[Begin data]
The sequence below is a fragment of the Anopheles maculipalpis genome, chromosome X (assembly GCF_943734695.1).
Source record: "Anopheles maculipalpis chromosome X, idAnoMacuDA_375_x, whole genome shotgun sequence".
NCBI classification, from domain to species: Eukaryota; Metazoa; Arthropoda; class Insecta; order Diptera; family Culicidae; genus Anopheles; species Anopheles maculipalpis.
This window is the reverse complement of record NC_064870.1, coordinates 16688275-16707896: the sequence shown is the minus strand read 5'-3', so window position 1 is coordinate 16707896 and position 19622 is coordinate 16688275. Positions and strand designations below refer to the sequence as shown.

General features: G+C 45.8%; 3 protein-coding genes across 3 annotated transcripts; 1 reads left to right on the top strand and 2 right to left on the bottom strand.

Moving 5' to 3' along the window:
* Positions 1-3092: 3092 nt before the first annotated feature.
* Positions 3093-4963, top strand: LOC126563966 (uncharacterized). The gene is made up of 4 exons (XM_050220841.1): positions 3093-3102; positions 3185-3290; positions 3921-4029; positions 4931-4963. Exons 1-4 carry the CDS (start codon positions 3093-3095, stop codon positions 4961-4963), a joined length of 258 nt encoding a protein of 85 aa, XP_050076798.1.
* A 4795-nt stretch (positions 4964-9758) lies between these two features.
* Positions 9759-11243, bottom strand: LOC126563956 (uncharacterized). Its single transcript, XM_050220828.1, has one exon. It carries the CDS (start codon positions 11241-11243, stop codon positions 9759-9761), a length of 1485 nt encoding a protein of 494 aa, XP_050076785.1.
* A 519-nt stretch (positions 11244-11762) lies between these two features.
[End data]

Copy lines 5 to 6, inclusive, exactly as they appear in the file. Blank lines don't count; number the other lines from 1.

General features: G+C 45.8%; 3 protein-coding genes across 3 annotated transcripts; 1 reads left to right on the top strand and 2 right to left on the bottom strand.

Moving 5' to 3' along the window: